Women who drink five or more cups of coffee a day halve their chance of successful IVF treatment, according to a study.
Researchers, who followed up almost 4,000 In vitro fertilisation and Intracytoplasmic sperm injection (ICSI) patients, described the adverse impact as 'comparable to the detrimental effect of smoking'.
The results showed that drinking five or more cups of coffee a day reduced the clinical pregnancy rate by 50 per cent and the live birth rate by 40 per cent.
Study: Women who drink five or more cups of coffee a day 'halve' their chance of successful IVF treatment, according to researchers who tracked 4,000 patients
Dr Ulrik Schixler Kesmodel, from the Fertility Clinic of Aarhus University Hospital in Denmark, said: 'Although we were not surprised that coffee consumption appears to affect pregnancy rates in IVF, we were surprised at the magnitude of the effect.'
The link between caffeine and fertility has been studied in the past, with conflicting results. Some studies have found an increased incidence of spontaneous abortion in coffee drinkers, but other studies have not.
However, one much-cited study from 2004 showed that time-to-pregnancy was significantly extended in women when coffee or tea intake was more than six cups per day or when the male partner consumed more than 20 alcohol units per week.
The latest Danish study, which was performed in a large public IVF clinic, involved 3,959 women having IVF or ICSI as fertility treatment. Information on coffee consumption was gathered at the beginning of treatment, and at the start of each subsequent cycle.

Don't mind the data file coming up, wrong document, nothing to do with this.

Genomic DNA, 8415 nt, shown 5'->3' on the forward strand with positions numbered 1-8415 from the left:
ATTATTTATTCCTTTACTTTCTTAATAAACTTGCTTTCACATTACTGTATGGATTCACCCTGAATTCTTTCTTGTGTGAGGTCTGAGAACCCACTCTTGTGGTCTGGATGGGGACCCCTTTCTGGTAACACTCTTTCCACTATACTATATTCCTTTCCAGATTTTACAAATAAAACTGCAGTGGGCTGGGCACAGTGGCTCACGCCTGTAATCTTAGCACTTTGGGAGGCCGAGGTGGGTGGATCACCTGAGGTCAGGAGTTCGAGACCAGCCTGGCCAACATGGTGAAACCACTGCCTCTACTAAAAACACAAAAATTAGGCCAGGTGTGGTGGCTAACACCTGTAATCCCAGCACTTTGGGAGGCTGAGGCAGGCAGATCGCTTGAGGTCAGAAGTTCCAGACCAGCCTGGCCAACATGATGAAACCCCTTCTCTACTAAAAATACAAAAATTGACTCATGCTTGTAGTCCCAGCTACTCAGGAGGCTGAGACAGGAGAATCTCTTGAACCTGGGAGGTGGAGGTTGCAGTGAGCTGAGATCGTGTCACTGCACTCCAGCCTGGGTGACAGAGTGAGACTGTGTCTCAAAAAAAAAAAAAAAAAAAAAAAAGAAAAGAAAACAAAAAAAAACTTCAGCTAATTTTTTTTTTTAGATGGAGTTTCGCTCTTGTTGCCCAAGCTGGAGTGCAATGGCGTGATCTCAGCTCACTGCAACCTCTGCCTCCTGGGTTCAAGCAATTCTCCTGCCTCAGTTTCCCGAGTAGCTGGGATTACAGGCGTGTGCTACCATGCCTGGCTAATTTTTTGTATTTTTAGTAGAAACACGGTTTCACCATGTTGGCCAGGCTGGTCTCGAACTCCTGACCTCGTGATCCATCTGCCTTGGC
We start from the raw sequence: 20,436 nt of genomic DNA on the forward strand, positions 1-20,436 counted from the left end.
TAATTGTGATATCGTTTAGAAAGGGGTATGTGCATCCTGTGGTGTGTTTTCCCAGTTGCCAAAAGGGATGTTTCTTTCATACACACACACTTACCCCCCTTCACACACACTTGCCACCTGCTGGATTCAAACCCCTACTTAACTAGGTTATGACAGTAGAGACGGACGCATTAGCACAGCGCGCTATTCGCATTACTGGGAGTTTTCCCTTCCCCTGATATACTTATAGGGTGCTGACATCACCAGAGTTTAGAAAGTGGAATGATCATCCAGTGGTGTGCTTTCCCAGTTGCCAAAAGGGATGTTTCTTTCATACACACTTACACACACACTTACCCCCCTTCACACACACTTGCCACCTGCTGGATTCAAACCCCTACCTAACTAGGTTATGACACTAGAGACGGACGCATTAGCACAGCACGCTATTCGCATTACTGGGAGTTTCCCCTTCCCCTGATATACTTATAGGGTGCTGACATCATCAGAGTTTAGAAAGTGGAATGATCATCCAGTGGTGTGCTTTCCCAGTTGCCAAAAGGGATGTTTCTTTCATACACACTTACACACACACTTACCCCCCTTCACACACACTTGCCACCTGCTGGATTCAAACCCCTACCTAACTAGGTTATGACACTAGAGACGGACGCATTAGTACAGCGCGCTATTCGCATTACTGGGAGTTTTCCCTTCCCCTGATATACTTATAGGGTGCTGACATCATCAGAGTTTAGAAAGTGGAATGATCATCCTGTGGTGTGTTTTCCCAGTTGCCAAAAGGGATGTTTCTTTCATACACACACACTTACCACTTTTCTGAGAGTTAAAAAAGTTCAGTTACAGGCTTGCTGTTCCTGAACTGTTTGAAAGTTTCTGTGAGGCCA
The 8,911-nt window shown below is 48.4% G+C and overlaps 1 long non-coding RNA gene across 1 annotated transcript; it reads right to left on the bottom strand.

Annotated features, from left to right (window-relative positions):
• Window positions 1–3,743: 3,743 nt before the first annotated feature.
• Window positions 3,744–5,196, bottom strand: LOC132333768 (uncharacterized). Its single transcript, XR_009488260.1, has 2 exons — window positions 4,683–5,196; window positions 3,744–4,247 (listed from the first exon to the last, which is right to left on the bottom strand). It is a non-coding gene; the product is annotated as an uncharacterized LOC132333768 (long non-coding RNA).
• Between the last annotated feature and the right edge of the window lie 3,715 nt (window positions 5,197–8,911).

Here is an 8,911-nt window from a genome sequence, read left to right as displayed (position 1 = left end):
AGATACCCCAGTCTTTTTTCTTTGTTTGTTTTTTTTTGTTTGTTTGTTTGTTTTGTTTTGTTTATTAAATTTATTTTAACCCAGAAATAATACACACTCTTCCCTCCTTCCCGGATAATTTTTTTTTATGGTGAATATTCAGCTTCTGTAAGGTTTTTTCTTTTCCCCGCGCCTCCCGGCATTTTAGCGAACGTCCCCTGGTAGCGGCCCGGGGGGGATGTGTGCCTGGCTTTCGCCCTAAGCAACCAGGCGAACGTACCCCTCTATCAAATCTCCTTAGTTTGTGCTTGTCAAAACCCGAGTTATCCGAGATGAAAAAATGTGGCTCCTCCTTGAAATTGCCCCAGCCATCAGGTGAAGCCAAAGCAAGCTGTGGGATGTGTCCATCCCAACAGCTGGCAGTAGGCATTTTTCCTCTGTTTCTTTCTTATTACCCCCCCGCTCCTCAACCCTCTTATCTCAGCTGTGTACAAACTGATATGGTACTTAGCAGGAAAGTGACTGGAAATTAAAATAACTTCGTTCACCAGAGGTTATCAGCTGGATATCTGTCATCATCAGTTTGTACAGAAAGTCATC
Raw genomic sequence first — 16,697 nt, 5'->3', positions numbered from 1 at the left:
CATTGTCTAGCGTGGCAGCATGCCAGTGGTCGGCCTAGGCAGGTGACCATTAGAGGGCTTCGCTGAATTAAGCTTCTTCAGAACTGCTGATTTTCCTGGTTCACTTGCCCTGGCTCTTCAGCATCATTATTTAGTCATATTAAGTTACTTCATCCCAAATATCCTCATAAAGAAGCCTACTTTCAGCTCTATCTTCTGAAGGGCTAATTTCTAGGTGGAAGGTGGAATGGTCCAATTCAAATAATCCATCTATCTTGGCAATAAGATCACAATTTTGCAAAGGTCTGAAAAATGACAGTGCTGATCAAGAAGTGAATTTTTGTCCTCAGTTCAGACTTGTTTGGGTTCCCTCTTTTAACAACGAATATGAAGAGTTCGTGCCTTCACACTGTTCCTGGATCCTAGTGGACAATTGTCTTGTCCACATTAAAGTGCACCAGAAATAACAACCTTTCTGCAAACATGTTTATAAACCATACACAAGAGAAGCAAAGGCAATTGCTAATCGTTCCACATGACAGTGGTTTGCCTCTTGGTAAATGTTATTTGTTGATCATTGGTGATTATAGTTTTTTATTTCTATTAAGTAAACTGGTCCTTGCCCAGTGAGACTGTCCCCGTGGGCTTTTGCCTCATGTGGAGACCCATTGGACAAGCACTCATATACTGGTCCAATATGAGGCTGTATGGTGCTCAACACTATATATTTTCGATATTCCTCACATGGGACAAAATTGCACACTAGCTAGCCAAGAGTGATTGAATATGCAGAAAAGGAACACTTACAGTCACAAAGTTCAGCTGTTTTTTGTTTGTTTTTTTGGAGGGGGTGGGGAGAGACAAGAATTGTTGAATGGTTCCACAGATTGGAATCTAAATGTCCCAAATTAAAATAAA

The statistical analysis controlled for variables including age, smoking habits and alcohol consumption, cause of infertility, female body mass index, and number of embryos retrieved.
The analysis showed that the 'relative risk' of pregnancy was reduced by 50 per cent in those women who reported drinking five or more cups of coffee per day at the start of treatment - and the chance of live birth was reduced by 40 per cent, though this trend was not quite statistically significant.
No effect was observed when the patients reported coffee consumption of less than five cups per day.
'Although we were not surprised that coffee consumption appears to affect pregnancy rates in IVF, we were surprised at the magnitude of the effect'
The researchers compared the adverse effect of five cups of coffee 'to the detrimental effect of smoking'.
Several recent studies and reviews have indicated that tobacco smoking has an adverse effect in IVF on the number of eggs retrieved, and rates of fertilisation, implantation, pregnancy and live birth.
Commenting on the results, Dr Kesmodel proposed that in a study of greater numbers the statistical effect of coffee on IVF delivery results would have most likely been significant, and comparable to the effects seen on pregnancy rate.
He said: 'There is limited evidence about coffee in the literature, so we would not wish to worry IVF patients unnecessarily.
'But it does seem reasonable, based on our results and the evidence we have about coffee consumption during pregnancy, that women should not drink more than five cups of coffee a day when having IVF.
'The fact that we found no harmful effects of coffee at lower levels of intake is well in line with previous studies on time-to-pregnancy and miscarriage, which also suggest that, if coffee does have a clinically relevant effect, it is likely to be upwards from a level of four-to-six cups a day.'
However, Dr Euan Paul, executive director of the British Coffee Association, today said 'no harmful effects were found with lower levels of coffee consumption'.
He said: 'Coffee is one of the most heavily researched commodities in the world. The wealth of scientific data shows that there is no need to cut caffeine or coffee out of the diet completely.
'However for pregnant women or those trying to conceive, an upper limit of 200mg of caffeine per day is perfectly safe. This is the equivalent of two to three cups of coffee but all sources should be considered when reviewing total daily caffeine intake.'
The findings will be presented at the annual meeting of ESHRE, the world's largest event in reproductive science and medicine, in Istanbul.
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